Aris Poulimenakos Makes a Science Out of
Genealogical Research in Greece

(HCS) Although persons of Greek descent abroad--outside of Greece, that is--have shown a marked increase in genealogical interest, until recently there were no full-time professional genealogical researchers available in Greece to conduct serious investigations for them. A growing wave of interest in searching for family origins among Greeks in Greece has changed all that. And Aris Poulimenakos is at the forefront of this emerging profession.

This tall, dark-haired researcher, who was trained at the university in civil engineering, has aimed his scientific skills at solving genealogical enigmata. And with great success. Attention to detail and methodical reconstruction of family ties based upon solid documentary evidence,characterize the work of this researcher. Aris has charted thousands of family trees, from small saplings to gigantic forests. His work has taken him across the entire country and around the globe via the Internet. The results are impressive.

Poulimenakos recently met with Mary Papoutsy, head of the Hellenic Historical and Genealogical Association in the United States, to discuss his work and the status of genealogical research in Greece. Although genealogy had been a lifelong passion for him, he made the decision a few years ago to devote himself to it entirely. He conducted his first investigations while still a student at the university, ferreting out details of his own family origins in Mani (southern section of the province of Laconia in the Peloponnese). During subsequent years he continued to search out family names for others, eventually turning this pastime into a career, as word of mouth spread about his work. As he traveled about, seeking information from governmental and ecclesiastical clerks, they became acquainted with him and permitted him greater access to fragile ledgers and restricted archives.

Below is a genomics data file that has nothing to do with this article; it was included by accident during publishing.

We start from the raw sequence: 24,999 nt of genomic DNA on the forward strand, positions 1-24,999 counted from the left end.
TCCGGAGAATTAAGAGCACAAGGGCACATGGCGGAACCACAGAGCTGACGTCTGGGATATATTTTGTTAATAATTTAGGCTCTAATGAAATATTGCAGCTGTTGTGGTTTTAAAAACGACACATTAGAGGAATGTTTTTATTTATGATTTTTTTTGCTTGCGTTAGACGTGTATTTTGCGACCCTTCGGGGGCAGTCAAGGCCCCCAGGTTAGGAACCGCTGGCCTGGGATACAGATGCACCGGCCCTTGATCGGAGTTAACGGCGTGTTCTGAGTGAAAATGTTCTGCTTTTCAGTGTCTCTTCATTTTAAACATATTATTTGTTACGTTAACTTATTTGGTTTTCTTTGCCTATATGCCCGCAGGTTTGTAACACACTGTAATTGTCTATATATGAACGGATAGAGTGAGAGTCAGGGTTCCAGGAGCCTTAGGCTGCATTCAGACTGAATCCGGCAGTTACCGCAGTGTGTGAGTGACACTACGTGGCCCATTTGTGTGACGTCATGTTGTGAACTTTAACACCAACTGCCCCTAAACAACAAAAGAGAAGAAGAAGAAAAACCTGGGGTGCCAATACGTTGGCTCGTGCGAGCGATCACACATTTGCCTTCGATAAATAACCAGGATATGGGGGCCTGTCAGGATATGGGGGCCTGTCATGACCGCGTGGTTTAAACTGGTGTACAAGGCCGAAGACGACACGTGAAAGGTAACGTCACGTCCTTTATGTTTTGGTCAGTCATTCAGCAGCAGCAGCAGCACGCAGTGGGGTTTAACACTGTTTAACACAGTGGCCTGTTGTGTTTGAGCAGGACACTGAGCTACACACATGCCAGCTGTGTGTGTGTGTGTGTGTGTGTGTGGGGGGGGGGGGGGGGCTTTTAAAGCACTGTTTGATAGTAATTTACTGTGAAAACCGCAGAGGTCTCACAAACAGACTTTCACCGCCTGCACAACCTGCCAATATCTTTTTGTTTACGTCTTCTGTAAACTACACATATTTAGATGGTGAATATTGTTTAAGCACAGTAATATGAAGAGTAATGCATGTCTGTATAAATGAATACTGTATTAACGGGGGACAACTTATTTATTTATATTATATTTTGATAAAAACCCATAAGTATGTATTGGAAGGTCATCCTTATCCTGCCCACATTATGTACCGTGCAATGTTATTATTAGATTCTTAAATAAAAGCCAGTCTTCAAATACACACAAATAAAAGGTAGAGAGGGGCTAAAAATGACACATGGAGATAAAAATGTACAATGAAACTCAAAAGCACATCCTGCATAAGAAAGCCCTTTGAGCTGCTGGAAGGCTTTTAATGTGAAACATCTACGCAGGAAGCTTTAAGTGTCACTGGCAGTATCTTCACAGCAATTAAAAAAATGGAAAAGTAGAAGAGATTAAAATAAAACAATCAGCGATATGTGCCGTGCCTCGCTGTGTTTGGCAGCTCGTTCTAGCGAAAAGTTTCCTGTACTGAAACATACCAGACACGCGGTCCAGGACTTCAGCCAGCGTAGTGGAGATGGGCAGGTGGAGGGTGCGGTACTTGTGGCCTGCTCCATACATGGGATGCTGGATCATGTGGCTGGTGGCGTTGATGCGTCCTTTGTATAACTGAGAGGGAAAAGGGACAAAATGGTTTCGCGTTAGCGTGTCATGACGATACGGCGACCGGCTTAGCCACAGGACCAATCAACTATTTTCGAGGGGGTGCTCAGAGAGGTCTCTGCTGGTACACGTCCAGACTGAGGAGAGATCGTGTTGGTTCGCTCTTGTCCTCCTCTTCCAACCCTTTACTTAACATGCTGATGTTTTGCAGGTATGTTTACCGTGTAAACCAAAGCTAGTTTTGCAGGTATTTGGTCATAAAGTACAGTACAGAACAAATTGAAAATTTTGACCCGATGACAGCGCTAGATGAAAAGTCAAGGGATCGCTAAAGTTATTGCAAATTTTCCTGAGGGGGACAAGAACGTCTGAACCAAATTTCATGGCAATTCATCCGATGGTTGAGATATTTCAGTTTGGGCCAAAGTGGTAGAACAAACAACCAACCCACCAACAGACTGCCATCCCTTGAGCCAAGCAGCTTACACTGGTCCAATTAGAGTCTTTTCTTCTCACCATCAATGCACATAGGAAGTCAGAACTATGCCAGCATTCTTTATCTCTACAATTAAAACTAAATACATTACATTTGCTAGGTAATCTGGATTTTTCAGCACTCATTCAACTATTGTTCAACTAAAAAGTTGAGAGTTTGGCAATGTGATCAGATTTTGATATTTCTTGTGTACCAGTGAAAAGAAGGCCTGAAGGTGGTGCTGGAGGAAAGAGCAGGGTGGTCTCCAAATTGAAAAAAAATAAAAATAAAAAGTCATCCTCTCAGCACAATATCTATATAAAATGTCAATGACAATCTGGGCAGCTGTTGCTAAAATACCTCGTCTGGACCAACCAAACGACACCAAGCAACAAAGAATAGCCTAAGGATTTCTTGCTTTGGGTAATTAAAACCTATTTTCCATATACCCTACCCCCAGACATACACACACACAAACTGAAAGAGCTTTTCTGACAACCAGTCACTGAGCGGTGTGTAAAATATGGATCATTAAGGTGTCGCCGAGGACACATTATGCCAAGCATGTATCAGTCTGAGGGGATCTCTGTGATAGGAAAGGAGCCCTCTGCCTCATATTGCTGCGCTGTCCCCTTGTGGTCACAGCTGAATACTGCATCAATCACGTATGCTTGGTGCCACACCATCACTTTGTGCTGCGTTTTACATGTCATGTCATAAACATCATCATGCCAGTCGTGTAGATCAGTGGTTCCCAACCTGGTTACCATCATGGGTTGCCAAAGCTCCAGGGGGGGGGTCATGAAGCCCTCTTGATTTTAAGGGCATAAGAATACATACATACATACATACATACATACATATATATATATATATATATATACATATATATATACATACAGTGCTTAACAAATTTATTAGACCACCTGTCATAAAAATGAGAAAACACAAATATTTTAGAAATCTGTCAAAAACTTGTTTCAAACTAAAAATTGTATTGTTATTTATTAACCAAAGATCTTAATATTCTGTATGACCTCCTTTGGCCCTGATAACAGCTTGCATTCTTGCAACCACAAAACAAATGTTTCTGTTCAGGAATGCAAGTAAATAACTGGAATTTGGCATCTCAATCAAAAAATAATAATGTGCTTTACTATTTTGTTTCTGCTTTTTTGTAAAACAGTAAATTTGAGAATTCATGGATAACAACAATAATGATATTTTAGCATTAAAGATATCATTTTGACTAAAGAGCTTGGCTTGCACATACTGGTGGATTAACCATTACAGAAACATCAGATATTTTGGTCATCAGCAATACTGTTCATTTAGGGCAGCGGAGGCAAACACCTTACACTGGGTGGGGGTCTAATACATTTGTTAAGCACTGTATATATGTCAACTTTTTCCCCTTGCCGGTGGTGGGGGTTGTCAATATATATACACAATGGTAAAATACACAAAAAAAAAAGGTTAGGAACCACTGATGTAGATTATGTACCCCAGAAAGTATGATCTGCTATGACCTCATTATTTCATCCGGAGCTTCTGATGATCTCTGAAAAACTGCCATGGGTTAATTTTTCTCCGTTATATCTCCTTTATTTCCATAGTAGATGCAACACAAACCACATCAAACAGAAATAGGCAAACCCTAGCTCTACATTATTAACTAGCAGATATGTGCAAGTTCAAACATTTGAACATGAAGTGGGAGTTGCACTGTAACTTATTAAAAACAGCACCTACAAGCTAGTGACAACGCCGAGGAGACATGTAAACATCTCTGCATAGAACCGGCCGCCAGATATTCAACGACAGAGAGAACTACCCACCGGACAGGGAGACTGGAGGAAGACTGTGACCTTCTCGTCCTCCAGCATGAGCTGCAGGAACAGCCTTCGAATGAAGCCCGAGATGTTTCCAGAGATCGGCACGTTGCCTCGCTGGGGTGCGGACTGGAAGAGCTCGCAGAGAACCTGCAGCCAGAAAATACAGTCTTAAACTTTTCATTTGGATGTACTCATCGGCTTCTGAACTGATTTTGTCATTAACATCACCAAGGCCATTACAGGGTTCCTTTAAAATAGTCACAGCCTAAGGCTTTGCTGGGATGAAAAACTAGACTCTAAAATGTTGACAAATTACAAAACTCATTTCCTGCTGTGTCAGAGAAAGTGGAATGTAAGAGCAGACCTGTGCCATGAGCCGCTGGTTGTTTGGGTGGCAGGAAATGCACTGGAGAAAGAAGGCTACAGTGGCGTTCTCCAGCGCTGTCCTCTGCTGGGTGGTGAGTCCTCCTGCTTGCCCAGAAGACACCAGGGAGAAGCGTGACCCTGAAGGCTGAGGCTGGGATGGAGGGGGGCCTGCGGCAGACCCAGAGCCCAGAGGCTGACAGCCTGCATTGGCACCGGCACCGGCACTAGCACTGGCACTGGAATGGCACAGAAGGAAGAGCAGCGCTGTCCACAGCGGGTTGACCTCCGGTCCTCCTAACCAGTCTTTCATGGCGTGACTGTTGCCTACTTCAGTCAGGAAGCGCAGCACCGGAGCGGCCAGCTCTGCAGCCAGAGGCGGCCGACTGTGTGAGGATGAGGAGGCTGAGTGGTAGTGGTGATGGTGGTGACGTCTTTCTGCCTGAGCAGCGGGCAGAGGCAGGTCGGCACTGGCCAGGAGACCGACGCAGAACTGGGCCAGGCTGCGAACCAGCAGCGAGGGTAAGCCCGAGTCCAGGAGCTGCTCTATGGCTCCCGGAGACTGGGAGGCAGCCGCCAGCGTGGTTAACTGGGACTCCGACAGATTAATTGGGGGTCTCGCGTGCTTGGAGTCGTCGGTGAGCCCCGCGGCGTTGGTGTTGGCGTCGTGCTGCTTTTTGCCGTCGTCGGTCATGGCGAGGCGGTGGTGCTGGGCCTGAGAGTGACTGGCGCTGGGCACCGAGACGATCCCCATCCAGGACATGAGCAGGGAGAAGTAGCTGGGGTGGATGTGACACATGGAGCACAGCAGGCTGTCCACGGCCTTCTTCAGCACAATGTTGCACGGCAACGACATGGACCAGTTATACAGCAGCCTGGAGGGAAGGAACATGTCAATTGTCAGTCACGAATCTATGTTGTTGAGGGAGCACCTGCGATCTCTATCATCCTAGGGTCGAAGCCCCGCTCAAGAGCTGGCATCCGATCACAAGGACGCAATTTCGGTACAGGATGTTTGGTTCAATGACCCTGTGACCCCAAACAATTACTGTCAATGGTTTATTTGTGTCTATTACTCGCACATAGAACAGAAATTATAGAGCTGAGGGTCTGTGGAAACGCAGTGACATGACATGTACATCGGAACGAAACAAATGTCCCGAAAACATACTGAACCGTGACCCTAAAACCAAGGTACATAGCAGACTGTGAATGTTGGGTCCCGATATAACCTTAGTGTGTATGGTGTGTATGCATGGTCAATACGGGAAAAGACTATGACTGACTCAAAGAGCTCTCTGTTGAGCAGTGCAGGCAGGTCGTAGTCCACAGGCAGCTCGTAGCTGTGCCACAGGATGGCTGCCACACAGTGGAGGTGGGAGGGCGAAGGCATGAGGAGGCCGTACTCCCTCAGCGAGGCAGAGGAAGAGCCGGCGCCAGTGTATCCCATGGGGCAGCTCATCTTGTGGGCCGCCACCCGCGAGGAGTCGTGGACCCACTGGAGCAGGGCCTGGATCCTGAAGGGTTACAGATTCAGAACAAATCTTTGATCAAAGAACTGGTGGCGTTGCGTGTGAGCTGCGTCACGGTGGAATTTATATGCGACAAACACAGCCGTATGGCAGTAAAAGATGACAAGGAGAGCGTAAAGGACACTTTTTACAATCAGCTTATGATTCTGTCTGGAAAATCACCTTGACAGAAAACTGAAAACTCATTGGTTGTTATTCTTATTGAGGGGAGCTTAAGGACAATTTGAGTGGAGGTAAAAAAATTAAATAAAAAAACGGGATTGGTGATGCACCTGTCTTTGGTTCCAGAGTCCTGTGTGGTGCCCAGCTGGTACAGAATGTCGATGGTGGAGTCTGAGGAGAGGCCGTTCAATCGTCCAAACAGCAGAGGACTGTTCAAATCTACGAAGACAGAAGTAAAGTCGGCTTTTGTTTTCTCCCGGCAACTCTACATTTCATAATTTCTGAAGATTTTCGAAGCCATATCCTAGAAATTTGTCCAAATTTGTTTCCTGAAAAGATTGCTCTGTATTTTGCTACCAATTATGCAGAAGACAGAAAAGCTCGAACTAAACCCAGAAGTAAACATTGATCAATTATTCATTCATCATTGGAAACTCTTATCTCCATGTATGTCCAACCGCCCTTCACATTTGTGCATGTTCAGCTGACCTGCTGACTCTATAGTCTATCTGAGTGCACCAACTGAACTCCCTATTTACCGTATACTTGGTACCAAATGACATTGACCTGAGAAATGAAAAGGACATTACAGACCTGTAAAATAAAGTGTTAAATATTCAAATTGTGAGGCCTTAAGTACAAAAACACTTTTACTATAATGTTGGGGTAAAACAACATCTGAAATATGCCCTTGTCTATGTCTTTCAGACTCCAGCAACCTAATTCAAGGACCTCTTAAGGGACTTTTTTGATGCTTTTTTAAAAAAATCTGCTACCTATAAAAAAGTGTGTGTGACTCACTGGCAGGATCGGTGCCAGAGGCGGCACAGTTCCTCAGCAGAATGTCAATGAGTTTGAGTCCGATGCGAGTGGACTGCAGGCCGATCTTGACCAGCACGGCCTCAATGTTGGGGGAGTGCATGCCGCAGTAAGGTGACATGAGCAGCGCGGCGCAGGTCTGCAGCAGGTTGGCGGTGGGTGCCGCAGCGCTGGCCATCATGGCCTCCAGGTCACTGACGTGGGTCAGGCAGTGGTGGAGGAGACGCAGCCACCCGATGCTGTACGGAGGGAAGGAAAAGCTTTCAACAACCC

In fact, he spends so much time reading early Greek handwriting, that professors from the university, who themselves are unable to decode this antique script easily, refer researchers to him for assistance in deciphering manuscripts. Daily contact with writings from the early Hellenic Republic make him one of the top specialists in Greek orthography. But this is a skill necessary for his neophyte profession, for no name appears on one of his genealogical charts unless he finds it on an official document or manuscript--in the original handwriting of the clerk--and it can be substantiated by supporting data from multiple sources.

The results of one of his investigations on the Balteas family of Exo-Mani (Outer Mani) have been chronicled in the Greek-language magazine Mani: Yesterday, Today, Tomorrow ("A Brief History of the Balteas Family from Stavropigi of Exo Mani and Messinia, to Varousi in Lakonia," May-June 2003, pages 22-27). Permission has been granted to HCS by the publishers to reproduce this article and its accompanying chart; HCS has translated it into English for the convenience of viewers.

Persons interested in contacting Mr. Poulimenakos directly may do so via email at or by postal mail correspondence at the following address:

Mr. Aris Poulimenakos
Fanariou 7-9
171 24 Nea Smyrni
Athens, Greece

Phone from U.S.: 011-30-210-9351449

Persons interested in contacting Mani magazine should direct their enquiries, including subscription requests, to the publishers. For the convenience of HCS readers, we have translated the subscription form and information about the magazine and its editors; viewers can access this information by clicking on the appropriate links in the previous sentence.

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